Training Our Future

  • Published
  • By Lauren Fingers
  • AFRL Propulsion Directorate
According to personnel experts here, 45 percent of engineers are predicted to retire within the next 5-10 years. Leaders such as Mr. Doug Bowers, new director of the Air Force Research Laboratory's Propulsion Directorate, say something must be done, and that something is the Wright-Patterson Air Force Base Wright Scholar Research Assistant Program. 

Developed by Mr. John Horner in 2002, the program continues to grow with a skyrocketing success rate. Not only is the program size increasing, but each summer approximately 60 percent of Wright Scholars return to continue their career at Wright-Patterson. Still, with the achievements of the past classes, the 2008 class of scholars stands out. With an average GPA of 4.0 and almost all in the top 5 percent of their class, these masterminds contribute extensively to AFRL. 

Not only do this summer's scholars carry an interest in math and science, but they strive to see their interests put into action while encouraging younger students to become involved as well. 

Although they may sound like superheroes, they're really just trying to make a difference while dreaming of having superpowers, and graduated scholars are proof of this program's constructive effects. Aaron Scheid, Wright Scholar class of 2007, states that the program completely enforced his positive opinion of engineering and helped him decide that this is what he wants to do with his life. Scheid, the student who once asked his teacher for extra math problems and wishes for the superpower of telekinesis, claims there is nothing like the "cutting edge technology" at Wright-Patt and that it has been a great opportunity working with it. 

Sarah Haines, class of 2007, says it would be cool to have the superpower of invisibility, but she would never hide from her new job. 

"There's always something to look forward to," she states. 

Augusta Runyon, class of 2007, now studying at Embry-Riddle Aeronautical University, stresses how important it is to get more people involved. Runyon believes having the superpower of teleportation would be the most beneficial to her - helping her get to work fast, especially with gas prices, and get more done. 

From another view-point, LeeAnn Perkins, class of 2007, feels the best part of the whole experience was working with her mentors and colleagues. "They really care," she says, "I feel like I've gained two moms and a sister."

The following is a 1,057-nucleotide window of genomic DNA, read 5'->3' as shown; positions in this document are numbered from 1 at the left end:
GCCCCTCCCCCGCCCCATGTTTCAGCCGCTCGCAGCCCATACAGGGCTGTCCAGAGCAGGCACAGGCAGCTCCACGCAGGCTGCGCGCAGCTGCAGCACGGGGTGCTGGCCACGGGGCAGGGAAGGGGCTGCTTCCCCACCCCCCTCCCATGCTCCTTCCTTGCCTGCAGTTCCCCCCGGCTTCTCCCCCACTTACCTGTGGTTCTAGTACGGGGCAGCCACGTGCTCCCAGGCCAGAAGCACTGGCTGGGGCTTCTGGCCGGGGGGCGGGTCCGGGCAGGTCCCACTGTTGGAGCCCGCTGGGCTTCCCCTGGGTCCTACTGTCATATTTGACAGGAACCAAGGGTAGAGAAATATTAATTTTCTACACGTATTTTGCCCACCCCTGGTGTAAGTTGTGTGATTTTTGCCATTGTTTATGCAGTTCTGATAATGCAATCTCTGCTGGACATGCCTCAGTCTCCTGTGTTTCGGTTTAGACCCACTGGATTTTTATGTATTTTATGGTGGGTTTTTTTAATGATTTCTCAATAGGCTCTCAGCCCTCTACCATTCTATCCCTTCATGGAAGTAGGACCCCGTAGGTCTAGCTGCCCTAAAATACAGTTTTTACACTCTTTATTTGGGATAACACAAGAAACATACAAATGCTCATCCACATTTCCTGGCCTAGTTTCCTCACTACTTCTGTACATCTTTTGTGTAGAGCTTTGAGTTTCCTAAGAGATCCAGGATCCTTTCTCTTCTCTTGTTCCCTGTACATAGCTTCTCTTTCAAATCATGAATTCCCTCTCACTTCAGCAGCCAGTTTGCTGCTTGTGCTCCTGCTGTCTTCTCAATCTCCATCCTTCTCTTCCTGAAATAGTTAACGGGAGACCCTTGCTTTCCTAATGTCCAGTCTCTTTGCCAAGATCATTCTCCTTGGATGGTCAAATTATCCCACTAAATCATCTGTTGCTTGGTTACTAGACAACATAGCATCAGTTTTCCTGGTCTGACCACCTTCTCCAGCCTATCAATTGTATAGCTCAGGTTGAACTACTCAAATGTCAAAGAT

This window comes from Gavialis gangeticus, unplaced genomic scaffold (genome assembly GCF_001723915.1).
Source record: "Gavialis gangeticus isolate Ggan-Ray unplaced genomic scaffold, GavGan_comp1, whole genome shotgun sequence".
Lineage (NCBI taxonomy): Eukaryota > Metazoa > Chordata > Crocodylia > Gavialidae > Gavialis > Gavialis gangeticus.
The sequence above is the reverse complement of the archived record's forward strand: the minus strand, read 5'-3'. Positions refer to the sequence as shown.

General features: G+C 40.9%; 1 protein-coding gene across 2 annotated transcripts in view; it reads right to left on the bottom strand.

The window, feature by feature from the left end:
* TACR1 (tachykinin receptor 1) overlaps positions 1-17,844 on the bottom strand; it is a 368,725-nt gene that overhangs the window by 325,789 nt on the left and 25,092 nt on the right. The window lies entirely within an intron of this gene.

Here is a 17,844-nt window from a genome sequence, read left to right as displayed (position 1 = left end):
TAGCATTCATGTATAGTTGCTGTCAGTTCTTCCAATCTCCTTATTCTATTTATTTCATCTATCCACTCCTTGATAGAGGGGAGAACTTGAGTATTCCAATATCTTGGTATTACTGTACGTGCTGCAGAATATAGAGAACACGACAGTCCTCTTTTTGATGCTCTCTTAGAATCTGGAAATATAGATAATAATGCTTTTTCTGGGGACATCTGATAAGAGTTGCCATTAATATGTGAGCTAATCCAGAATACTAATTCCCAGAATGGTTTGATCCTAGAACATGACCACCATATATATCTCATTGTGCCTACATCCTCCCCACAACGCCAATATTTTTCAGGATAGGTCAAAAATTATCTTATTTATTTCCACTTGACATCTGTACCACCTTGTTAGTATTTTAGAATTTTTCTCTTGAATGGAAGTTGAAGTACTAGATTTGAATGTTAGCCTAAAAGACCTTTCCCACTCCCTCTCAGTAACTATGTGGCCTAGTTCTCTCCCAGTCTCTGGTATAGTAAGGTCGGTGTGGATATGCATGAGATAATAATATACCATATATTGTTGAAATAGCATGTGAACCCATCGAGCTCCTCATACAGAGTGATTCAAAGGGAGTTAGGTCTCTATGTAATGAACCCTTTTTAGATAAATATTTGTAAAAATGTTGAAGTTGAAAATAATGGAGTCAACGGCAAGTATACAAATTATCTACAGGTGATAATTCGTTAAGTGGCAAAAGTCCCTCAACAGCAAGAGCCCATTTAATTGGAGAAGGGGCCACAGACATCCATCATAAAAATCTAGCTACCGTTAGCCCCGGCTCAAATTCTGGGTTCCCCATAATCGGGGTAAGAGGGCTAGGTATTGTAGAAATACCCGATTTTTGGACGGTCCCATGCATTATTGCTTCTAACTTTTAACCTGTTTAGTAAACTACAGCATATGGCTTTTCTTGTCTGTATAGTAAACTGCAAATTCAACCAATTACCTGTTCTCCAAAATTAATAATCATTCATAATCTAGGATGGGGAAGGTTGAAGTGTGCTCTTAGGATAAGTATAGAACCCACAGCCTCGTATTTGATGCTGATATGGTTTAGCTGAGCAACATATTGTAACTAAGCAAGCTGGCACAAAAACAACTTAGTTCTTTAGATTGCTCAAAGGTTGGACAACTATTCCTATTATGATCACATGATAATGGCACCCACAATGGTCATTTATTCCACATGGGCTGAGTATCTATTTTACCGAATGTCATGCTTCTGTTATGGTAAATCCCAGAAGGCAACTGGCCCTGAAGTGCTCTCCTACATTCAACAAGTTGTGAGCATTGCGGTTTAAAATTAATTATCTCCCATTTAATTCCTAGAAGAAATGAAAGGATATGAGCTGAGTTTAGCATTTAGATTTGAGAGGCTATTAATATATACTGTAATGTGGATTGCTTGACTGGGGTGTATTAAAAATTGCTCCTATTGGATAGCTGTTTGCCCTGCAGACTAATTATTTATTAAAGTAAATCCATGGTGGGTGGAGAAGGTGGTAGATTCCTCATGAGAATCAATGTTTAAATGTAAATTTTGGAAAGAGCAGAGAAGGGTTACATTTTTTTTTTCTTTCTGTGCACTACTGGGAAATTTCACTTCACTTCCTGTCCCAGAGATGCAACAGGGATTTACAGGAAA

Being a Wright Scholar has so much more to offer than meets the eye. Occasionally students join the program completely unsure about what they want to do with their lives only to find that science and engineering can be right for anyone. Mary Untener, class of 2008, who dreams of having the superpower to fly and treated the program as a trial in the beginning, is now convinced that returning to Wright-Patt is a definite career possibility. 

Students not only get hands-on experience, but they attend lectures, tour a C-5 Galaxy airlifter, and take a trip to the National Composites Center, which was a favorite of Robert French, class of 2008. French remembers his first fun memory of science as reading stories of the Magic School Bus. He never thought that one day he'd be taking part in experiments just like the ones he read about, minus the bus. French claims he would even want the superpower of bending time so he can spend more of it working on new projects. 

To Jonathan Demeter, class of 2008, his father is his role model. "He taught me to be hard working and determined," states Demeter. Jonathan applied for the program in 2007 but was unsuccessful. Due to the determination his father instilled in him, Jon refused to give up his dream and tried again. Now a scholar in 2008, Demeter represents the hard-working, determined qualities portrayed by every student from his class. Just as the scholars have their own role models, they are also being role models for others. The class stands out by offering to get younger kids involved in science and engineering. Many believe the education should begin in elementary school and consist of hands-on demonstrations. The scholars agree that in junior high, they should be exposed to demonstrations as well, but the focus should be showing how their subject material applies to real life. Most said that for high school students there should be a program to inform them of the number of engineering opportunities and how the fields consist of many different paths. 

These scholars seem to know what's important. They not only do their job, but they do it with motivation. "It's about helping lives of Americans, whether it's through the disabled with prosthetics or the economy with new energy sources, it's just great seeing how this work is improving the lifestyle of others worldwide," says Demeter. While the Wright Scholars may appear to be superheroes, they are just ordinary people who love science and engineering and are working to make their dreams a reality. 

For more information about the Wright Scholar Program please see the employment link on the website at or call (937) 255-1870.